A male wolf spider, usually amorous during the summer months, approaches a female with caution. Intuitively, he knows that, with her eight simple eyes, she can see no more of him than light and shadow. Moreover, he is the smaller of the two. He waves his front legs and his palps to identify himself and signal his intentions. Otherwise, he may wind up, not as her mate, but as her prey.
Stratton and Lowrie said that in their studies of the species Schizocosa mccooki, the male started the courtship with a “quick jump.” He then began a papal drumming, which biologists sometimes call “bursts of percussion” or “stridulatory sounds,” communicating his lustful desires to the female. “In some instances,” said Patton, “the palps were raised and lowered together, but usually the palps were drummed in an alternating sequence.” Just like a human drummer, it seems.
The male – if his rhythmic serenade wins her affection – mounts the female. He may expect better luck if he is previously known to the female. “With his head facing her hind part,” says the Lady Wildlife website, “he inserts each palp alternately into her genital opening. During mating the female often continues to move around and catch prey with the male on her back.” He does not seem to think that her casualness compromises the passion of their relationship.
Care of the Young
After mating, possibly for the second time over the course of a summer, the female wolf spider seeks out a secluded spot, where she lays perhaps 100 or more eggs, guarding them ferociously until she can encase them safely in a sac of silk. For the next several days to several weeks, depending on the species, she will carry the egg sac attached to her abdomen. If she has constructed a burrow, she may sit at the turret, with her head in the opening and her abdomen and the eggs in the sunlight during the warmer part of a summer day. She may be “sunning” the eggs to accelerate their development, according to Shook, or she could be shielding them from a fungus that may infect them in the higher humidity deeper in the burrow.
When the time comes for hatching, she rips open the egg sac, releasing her offspring. They immediately swarm over her, covering her body and legs. They cling to her for several days before they drop to the ground, ready to begin their independent lives.
Some of her spiderlings – lighter than a wisp of smoke – may climb to the top of a plant, discharge strands from its spinnerets, creating a silken “balloon.” They ascend to the sky when the breath of the wind lifts their balloon, sometimes traveling for miles to a new home.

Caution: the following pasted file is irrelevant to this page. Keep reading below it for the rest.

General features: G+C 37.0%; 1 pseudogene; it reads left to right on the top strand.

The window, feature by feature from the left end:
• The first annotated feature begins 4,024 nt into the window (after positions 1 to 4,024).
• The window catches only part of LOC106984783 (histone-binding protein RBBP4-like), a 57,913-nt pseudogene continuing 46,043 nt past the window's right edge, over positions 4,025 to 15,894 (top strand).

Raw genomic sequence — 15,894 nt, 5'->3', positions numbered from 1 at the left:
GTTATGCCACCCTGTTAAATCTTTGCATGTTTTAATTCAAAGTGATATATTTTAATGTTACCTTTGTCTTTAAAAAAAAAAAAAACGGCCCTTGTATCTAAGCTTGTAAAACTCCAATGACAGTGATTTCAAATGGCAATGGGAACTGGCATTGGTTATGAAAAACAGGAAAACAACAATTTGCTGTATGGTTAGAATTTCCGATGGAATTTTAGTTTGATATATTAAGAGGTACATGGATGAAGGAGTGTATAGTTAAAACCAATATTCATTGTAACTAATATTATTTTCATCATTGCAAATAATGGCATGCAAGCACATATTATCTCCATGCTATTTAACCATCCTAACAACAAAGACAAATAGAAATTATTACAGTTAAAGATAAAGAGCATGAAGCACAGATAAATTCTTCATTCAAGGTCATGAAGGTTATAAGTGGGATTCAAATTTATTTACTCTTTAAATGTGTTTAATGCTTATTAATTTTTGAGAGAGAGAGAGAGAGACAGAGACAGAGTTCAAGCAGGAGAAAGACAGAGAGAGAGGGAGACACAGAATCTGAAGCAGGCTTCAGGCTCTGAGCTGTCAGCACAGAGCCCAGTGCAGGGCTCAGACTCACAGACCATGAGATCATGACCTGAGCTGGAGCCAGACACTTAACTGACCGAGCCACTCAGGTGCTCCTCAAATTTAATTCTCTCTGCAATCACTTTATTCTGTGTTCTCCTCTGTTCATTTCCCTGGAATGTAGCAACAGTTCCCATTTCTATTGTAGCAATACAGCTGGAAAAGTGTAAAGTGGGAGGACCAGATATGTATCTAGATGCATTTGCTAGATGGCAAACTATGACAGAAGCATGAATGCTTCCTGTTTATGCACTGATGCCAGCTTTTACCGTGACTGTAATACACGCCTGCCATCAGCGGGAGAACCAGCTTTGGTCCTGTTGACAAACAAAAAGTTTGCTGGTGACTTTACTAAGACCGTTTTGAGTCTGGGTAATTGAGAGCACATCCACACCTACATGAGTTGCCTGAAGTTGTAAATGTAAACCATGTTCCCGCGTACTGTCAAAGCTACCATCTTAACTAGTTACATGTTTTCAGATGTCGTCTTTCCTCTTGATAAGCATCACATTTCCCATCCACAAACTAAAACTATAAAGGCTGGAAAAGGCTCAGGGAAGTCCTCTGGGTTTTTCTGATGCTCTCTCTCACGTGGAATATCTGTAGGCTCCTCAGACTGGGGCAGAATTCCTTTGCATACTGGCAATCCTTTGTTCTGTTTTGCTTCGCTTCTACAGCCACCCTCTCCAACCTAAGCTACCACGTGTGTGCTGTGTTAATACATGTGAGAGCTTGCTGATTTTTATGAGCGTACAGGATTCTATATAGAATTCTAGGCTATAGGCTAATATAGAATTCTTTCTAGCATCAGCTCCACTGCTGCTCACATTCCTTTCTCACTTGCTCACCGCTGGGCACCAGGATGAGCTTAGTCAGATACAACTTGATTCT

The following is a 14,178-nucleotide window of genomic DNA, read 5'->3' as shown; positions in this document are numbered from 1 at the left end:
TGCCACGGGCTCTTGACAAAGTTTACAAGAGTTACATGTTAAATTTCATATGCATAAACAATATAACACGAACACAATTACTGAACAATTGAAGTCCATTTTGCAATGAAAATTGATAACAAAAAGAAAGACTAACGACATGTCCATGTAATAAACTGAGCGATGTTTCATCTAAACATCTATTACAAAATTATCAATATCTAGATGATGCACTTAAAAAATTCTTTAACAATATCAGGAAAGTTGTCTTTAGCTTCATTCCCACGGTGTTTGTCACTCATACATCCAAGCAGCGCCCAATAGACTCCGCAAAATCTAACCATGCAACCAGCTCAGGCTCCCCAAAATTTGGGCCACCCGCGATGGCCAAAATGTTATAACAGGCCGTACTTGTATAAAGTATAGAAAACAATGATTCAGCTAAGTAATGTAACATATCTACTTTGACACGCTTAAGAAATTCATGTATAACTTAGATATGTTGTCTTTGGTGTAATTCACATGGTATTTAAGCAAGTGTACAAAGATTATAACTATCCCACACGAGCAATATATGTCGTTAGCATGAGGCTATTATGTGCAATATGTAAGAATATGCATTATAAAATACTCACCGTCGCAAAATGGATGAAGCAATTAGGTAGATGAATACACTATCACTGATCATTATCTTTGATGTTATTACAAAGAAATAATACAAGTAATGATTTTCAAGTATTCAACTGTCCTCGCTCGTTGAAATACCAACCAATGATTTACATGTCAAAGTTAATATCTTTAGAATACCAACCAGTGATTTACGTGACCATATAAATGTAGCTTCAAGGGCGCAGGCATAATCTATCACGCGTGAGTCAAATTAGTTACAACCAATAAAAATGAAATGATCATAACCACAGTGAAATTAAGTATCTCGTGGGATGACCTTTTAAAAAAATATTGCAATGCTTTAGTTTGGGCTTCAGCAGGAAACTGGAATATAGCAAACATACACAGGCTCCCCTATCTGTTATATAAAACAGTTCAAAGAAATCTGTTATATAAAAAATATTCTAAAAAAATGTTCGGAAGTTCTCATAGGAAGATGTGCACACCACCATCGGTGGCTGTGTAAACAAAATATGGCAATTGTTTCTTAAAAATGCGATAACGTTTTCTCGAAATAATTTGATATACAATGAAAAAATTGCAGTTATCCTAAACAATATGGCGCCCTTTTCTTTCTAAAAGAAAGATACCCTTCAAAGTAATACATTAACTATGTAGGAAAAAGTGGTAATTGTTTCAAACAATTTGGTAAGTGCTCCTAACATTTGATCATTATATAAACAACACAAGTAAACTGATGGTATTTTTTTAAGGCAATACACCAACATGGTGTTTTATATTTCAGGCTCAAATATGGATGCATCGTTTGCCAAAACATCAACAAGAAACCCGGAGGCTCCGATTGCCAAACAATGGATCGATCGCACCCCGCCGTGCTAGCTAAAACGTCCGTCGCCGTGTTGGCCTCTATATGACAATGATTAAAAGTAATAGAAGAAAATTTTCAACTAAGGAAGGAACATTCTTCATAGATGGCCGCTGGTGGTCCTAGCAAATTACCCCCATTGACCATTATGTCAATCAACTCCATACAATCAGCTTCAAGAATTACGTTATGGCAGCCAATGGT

As a young wolf spider grows, it produces a new exoskeleton, underneath its old one. It then molts, shedding the old exoskeleton, crawling out of it like an acrobat shedding tights. When it reaches sexual maturity – a process that may take some months – it will no longer molt.
Eat and Be Eaten
Whether the wolf spider ambushes or runs down its prey, it uses its legs to seize and its jaws to hold and crush its victim. It uses it fang-like mouthparts to inject venom, starting the process of digestion. It feeds on its victim’s juices. It is “very reluctant to relinquish” its prey, said Shook. It may leave a small pellet of its prey’s remains after it is done eating. Other times, said Jennifer L. Maupin and Susan E. Riechert in an article in the 2001 edition of Behavioral Ecology, the wolf spider may eat only part of its kill or it may abandon the kill altogether, a practice called “superfluous killing.” In its immediate range, where numerous neighbors may occupy evenly distributed burrows, none with overlapping territories, the wolf spider may help control the populations of various prey species.
While the wolf spider preys on numerous species, it may also become the prey of various other species, for instance, coyotes, screech owls, elf owls and various predatory insects, including a predatory wasp, according to Shook. The wolf spider, if caught by the wasp, will be stung into paralysis. It will be deposited in a safe retreat by the wasp, which will lay an egg (or several eggs) on the moribund body. It will be eaten alive by the wasp’s larvae.
In a struggle with a predator, a wolf spider may sacrifice a leg to escape. “This behavior is immediately beneficial, since it allows escape from otherwise certain death, but may have long-term consequences,” says biologist Dr. Chris Brown, Research in the Brown Lab Internet site. A wolf spider with a missing leg moves more slowly, compromising its ability to capture prey or escape predation.
Seasonality and Life Span
The wolf spider mates, reproduces and hunts primarily from late spring to early fall, not hibernating but becoming torpid (as least in the case of the Schizocosa mccooki) during the colder winter days in the desert.
The male wolf spider probably dies in the summer of its maturity, following its first mating. The female may live for another year after her first brood.